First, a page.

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See the Retired Peak Guides in the Archives for Microsoft Word and other versions of this peak guide.


Sam Fink Peak

(UTM 352372)

Location: Riverside County, about 6 miles east of Idyllwild, 112 miles from Los Angeles


Auto ClubRiverside County, Los Angeles and Vicinity
Forest ServiceSan Bernardino National Forest
USGS ToposPalm Springs 7½, San Jacinto Peak 7½
Official HPS Maps TPO file - Save to your computer then open with National Geographic TOPO!
 Viewable JPG file - Approximately 1.2 megs
 GPX file or Google Earth KML file to download to GPS units and other map software (How to use GPX and KML files)
 Routes as shown on CalTopo using the above files (How to use CalTopo)

Nearby Peaks: Tahquitz Peak (LO), Red Tahquitz

Printable version of this route


(USFS Adventure Pass may be required)
Distance: 14 miles round trip on trail and cross-country
Gain: 4500' total, 2600' out plus 1900' on return
Time: 7-9 hours round trip
Rating: Class 1, strenuous

Original: Joe Young, January 2000


  • Drive I-10 to Banning. Exit at 8th Street (SR 243). Note your odometer and go as follows:
  • At 0.2 mile, turn left.
  • At 0.7 mile, turn right on San Gorgonio Avenue.
  • At 1.4 miles, keep left on SR 243.
  • At 25.0 miles, Idyllwild Ranger Station (San Bernardino National Forest) on the left. Turn left on Pine Crest Avenue. Note your odometer and go as follows:
  • At 0.6 mile, intersection. Make a half right on South Circle Drive.
  • At 0.7 mile, Fern Valley Drive on the left with a sign "Humber Park". Turn left.
  • At 1.2 miles, fork. Keep left.
  • At 2.2 miles, trailhead on the left. This is the climbers trail for Suicide Rock. Keep straight.
  • At. 2.6 miles, Humber Park. Park here.


  • The Devils Slide Trail begins at the upper right corner of the parking lot. From this trailhead (6500'), hike up the trail 2 1/2 miles to Saddle Junction (8100'). At this point there are four trail choices.
  • Take the Willow Creek Trail for 1.1 miles.
  • When the trail begins to veer north toward Hidden Lake Divide and Long Valley, leave the trail and follow a faint use path/deer trail east down a ridge and then down to Willow Creek. This trail is locally known as the King Trail and avoids the bad bushwhacking on the old trails that burned in the Mountain Fire.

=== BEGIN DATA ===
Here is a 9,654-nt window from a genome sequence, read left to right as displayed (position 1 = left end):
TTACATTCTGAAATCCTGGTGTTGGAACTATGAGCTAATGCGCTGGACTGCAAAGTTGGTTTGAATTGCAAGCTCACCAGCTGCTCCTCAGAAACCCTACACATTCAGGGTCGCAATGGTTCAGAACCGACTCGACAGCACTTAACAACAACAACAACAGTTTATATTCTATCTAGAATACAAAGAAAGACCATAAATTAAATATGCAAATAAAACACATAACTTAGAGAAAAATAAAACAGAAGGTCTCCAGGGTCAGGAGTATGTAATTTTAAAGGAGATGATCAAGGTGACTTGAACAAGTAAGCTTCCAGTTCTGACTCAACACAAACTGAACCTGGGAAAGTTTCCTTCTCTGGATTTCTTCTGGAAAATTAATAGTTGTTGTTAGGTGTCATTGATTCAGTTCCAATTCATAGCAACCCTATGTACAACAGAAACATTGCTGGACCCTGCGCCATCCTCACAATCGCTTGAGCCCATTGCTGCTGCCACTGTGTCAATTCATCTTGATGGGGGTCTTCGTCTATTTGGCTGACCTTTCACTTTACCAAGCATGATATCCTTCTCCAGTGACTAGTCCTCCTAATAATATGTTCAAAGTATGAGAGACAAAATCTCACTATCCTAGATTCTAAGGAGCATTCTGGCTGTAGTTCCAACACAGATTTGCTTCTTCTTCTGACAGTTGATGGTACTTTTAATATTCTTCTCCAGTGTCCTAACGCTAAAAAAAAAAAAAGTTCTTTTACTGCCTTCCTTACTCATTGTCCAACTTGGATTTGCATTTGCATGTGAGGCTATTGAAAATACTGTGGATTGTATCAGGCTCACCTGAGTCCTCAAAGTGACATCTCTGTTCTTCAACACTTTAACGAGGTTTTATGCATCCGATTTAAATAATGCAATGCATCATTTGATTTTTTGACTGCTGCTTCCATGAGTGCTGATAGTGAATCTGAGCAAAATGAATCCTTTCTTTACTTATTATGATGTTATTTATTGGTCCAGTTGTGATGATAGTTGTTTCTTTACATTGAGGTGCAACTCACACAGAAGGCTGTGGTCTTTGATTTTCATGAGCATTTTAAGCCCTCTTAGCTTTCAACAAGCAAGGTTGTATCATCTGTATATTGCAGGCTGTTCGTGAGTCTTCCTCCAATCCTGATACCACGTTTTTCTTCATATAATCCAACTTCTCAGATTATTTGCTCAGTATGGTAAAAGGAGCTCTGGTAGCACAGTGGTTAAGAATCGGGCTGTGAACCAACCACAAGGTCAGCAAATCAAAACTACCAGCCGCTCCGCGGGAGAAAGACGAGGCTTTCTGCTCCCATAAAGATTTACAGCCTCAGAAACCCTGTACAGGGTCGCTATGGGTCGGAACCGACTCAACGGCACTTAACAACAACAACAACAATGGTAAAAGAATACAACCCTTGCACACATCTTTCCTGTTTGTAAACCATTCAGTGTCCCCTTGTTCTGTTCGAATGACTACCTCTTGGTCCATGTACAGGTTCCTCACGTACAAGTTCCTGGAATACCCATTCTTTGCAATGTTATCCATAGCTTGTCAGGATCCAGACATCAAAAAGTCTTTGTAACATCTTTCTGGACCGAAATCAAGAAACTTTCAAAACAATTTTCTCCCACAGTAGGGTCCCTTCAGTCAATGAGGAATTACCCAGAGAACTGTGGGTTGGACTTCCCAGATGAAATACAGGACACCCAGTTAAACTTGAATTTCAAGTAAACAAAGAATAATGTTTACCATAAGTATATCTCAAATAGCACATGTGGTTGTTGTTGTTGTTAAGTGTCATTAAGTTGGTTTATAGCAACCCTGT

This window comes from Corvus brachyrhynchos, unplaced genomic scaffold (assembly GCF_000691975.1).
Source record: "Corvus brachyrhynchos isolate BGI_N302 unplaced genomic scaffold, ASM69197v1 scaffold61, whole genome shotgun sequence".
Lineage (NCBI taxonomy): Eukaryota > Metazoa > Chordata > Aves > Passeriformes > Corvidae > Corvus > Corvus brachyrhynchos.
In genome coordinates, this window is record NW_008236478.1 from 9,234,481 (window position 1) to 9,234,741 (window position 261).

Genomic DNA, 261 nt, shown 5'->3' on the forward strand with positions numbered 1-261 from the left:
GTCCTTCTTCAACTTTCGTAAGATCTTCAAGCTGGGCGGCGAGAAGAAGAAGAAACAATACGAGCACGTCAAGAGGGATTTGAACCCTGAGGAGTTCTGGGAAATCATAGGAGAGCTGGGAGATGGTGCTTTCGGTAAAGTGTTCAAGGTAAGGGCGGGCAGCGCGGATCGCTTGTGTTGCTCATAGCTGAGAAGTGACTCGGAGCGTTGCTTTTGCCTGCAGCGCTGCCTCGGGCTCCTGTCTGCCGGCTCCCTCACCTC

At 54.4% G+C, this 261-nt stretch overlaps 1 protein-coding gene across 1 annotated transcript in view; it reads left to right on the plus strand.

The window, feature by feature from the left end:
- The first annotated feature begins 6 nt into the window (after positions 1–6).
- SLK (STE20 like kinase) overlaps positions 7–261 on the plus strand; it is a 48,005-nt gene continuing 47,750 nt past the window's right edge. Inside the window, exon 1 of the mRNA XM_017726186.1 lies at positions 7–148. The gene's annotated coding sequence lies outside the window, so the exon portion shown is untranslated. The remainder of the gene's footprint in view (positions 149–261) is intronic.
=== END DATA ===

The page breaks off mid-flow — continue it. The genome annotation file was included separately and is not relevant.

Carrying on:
• Cross Willow Creek north of Laws Camp (7400'), climb over a low ridge, cross a tributary of Tahquitz Creek, and climb slightly to rejoin the old Caramba Trail.
  • Follow the faint remains of the Caramba Trail to Caramba Camp (6600'), 3.7 miles from Saddle Junction.
  • Cross Tahquitz creek at the south side of Caramba Camp. Follow a use trail past Tahquitz Creek to the overlook campsite on the slope.
  • Climb the slope southerly, curving around to the left staying about 50 yards below the cliffs until you reach a ridge, or one can take a bearing on the saddle from Caramba Camp and hike along the bearing to the saddle through open country. The climb to the saddle is steep and about 500'.
  • Cross the ridge and contour around until you reach the saddle at 7200'.
  • Turn left (southeast) and scramble to the summit.


The 2013 Mountain Fire was started by an electrical malfunction at a ranch in the Garner Valley and burned large patches of the San Jacinto Wilderness including portions along Tahquitz Creek east of Skunk Cabbage Meadow. The Caramba Trail from Reeds Meadow and the Cedar Trail from Willow Creek Trail to Laws were wiped out and are now overgrown.


Wilderness permits are required under all circumstances. Permits are limited to 12 hikers. Permits may be obtained from the Idyllwild Ranger Station just off SR 243 at 54270 Pine Crest Road. There is a self-issue permit stand outside of the ranger station. A quota applies between Memorial Day and Labor Day. Permits may be obtained in 90 days in advance from:

San Jacinto Ranger District
54270 Pinecrest
P.O. Box 518
Idyllwild, CA 92549
Voice: (909) 382-2921
Fax: (951) 659-2107


Peak 7339' is not named on the USGS or USFS maps. In 1999 the Hundred Peaks Section named this peak for R. S. (Sam) Fink, one of the original players of the "hundred peaks game" in the 1940's. Sam Fink was the second person (after Weldon Heald) to climb 100 peaks in southern California. He was the first to complete the HPS List, and was the first to complete it a second time. From the late 1960's until the mid 1970's Sam cleared a route from Red Tahquitz south over South Peak to Antsell Rock, known as the Sam Fink Trail. Today, the Pacific Crest Trail (PCT) follows much of this route.

The Hundred Peaks Section's highest award, given annually, according to Secton Bylaws, "made in recognition of distinguished overall service to the Section," is named for Sam Fink.

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